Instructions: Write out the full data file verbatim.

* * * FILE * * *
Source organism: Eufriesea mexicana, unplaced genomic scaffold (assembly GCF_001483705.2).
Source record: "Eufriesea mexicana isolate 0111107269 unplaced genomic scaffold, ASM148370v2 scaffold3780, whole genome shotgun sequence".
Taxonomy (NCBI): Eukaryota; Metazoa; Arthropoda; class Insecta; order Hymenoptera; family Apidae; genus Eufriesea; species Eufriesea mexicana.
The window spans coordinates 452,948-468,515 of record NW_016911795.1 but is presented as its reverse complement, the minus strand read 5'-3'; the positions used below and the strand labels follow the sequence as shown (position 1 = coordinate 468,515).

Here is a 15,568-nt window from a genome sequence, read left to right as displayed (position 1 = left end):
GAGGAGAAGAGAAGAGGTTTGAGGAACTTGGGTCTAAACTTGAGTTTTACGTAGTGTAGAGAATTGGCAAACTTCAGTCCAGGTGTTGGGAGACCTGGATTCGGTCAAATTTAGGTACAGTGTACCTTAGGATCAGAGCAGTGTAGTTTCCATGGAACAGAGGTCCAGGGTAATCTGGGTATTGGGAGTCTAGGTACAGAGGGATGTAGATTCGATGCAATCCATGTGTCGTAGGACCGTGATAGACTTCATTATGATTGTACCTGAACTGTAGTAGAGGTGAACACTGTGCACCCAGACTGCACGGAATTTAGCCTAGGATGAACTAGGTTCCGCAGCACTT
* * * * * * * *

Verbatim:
Source organism: Eufriesea mexicana, unplaced genomic scaffold (assembly GCF_001483705.2).
Source record: "Eufriesea mexicana isolate 0111107269 unplaced genomic scaffold, ASM148370v2 scaffold3780, whole genome shotgun sequence".
Taxonomy (NCBI): Eukaryota; Metazoa; Arthropoda; class Insecta; order Hymenoptera; family Apidae; genus Eufriesea; species Eufriesea mexicana.
The window spans coordinates 452,948-468,515 of record NW_016911795.1 but is presented as its reverse complement, the minus strand read 5'-3'; the positions used below and the strand labels follow the sequence as shown (position 1 = coordinate 468,515).

Here is a 15,568-nt window from a genome sequence, read left to right as displayed (position 1 = left end):
GAGGAGAAGAGAAGAGGTTTGAGGAACTTGGGTCTAAACTTGAGTTTTACGTAGTGTAGAGAATTGGCAAACTTCAGTCCAGGTGTTGGGAGACCTGGATTCGGTCAAATTTAGGTACAGTGTACCTTAGGATCAGAGCAGTGTAGTTTCCATGGAACAGAGGTCCAGGGTAATCTGGGTATTGGGAGTCTAGGTACAGAGGGATGTAGATTCGATGCAATCCATGTGTCGTAGGACCGTGATAGACTTCATTATGATTGTACCTGAACTGTAGTAGAGGTGAACACTGTGCACCCAGACTGCACGGAATTTAGCCTAGGATGAACTAGGTTCCGCAGCACTT